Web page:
While Integrated Treatment is highly effective when implemented well, it is often not easy to do. Successful implementation can overcome barriers, using strategies that include:

  • Clarity of program mission with a shared vision for integrated services to guide planning and implementation and shared understanding about priority populations and outcome goals
  • Structural changes to support integrated treatment and recovery support services through collaborative, multi-disciplinary team models, or other approaches that can deliver the right combination of services when and where they are accessible to people with complex needs
  • Training and clinical supervision to help all staff members gain, practice, and get reinforcement for new skills and changes in practice
  • Changes in policies, financing, and organization including integration or alignment of separate government agencies, licensing or certification requirements and systems, eligibility criteria, funding streams, administrative requirements and incentives, information systems, and advocacy organizations
  • Effective communications with consumers, family members and other stakeholders 

Outcomes/Results:

The practice ofIntegrated Treatment for Co-Occurring Disorders has been developed, refined, tested, evaluated, and widely replicated over the past three decades (since the 1980’s). Studies have found positive outcomes that include improvements in housing stability, psychiatric symptoms, functional status, and quality of life, and reductions in arrests, hospitalizations, and substance use problems. Programs that show high fidelity, meaning that they include all of the key elements briefly described here, produce better outcomes than low-fidelity programs.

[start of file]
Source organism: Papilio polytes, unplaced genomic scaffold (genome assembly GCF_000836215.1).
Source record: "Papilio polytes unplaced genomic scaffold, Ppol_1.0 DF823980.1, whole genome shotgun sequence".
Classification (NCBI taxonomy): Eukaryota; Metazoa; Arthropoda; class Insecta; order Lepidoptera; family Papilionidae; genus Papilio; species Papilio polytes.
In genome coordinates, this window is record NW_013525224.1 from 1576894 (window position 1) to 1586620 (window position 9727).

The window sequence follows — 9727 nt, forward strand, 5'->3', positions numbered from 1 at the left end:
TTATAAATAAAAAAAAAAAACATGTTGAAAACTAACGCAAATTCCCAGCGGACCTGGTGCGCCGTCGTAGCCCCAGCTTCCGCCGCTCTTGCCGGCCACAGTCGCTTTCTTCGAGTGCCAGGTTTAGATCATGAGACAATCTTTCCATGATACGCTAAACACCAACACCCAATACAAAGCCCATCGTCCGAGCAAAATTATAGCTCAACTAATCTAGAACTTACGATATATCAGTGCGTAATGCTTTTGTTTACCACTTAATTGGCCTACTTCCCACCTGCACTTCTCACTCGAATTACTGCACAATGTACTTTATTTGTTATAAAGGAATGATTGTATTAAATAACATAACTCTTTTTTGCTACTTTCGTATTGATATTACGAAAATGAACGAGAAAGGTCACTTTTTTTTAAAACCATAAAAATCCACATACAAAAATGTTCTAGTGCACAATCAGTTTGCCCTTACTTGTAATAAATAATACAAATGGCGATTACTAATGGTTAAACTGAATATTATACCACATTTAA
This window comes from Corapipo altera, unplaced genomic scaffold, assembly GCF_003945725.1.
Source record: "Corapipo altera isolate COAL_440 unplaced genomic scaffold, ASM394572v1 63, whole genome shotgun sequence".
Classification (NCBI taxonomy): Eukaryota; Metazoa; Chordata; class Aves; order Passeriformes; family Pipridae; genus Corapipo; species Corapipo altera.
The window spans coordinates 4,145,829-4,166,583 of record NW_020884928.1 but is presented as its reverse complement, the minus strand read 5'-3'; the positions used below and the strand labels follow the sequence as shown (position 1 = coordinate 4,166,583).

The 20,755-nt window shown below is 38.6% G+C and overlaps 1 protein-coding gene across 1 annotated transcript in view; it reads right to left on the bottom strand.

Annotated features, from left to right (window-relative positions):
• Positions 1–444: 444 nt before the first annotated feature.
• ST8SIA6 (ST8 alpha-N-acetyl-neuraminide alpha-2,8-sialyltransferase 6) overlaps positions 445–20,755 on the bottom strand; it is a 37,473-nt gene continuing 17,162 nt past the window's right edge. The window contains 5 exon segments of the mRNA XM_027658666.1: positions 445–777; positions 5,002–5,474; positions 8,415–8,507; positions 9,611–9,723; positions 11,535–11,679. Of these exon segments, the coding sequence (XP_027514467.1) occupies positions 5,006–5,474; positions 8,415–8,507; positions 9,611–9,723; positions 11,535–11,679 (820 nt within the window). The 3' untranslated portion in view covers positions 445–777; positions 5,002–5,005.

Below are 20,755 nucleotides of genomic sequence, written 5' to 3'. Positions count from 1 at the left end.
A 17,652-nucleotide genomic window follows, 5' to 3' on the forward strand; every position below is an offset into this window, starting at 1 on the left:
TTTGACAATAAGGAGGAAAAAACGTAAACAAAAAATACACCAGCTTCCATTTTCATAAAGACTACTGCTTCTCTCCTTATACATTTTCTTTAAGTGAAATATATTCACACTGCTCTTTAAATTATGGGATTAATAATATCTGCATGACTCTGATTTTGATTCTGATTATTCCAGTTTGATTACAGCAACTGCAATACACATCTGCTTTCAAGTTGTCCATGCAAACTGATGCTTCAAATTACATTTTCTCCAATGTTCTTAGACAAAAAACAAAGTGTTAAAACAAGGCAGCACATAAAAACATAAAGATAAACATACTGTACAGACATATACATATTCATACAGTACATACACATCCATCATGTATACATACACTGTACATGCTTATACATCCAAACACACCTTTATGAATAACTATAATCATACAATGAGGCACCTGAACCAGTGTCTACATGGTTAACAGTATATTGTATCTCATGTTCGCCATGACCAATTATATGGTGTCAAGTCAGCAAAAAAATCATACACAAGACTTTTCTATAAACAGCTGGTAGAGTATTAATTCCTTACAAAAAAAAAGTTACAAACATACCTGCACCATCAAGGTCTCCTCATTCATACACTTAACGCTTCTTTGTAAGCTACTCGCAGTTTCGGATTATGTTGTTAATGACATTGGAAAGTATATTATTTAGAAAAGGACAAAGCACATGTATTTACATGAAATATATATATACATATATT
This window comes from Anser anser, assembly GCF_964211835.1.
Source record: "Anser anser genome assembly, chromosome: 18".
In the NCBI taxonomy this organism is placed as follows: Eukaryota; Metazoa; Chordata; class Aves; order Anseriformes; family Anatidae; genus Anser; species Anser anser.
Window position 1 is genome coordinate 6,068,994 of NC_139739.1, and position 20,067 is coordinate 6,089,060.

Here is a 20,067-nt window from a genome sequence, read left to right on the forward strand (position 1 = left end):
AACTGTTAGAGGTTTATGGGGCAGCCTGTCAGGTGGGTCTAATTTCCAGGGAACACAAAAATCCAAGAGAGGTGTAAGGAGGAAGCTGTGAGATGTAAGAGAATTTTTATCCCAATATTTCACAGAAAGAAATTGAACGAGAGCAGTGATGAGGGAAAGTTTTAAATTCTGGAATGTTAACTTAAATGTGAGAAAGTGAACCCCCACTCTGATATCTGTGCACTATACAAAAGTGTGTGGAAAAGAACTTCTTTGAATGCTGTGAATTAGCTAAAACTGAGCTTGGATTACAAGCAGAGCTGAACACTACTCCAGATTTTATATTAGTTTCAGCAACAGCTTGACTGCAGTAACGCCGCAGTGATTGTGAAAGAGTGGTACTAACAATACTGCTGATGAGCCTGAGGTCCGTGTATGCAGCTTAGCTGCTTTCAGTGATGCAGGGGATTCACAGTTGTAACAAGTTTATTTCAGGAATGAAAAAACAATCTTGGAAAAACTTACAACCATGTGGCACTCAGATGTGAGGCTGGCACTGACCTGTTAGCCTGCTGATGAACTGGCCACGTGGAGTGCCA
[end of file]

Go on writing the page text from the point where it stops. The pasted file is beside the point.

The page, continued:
Resources:

Integrated Treatment for Co-Occurring Disorders Evidence-Based Practices (EBP) KIT is available from SAMHSA (free) in download PDF or CD-ROM /DVD versions. The EBP KIT contains several booklets, presentations, brochures, and other tools that focus on different aspects of the practice and are designed to reach different target audiences (including front line staff and consumers).

The EBP KIT contains a booklet that provides background about the evidence based practice and information about how to successfully implement and sustain programs.

The EBP KIT also contains a booklet that provides more information about the evidence from research literature as well as citations and references to additional resources.

Related Profiles:

Evidence based practice: Permanent Supportive Housing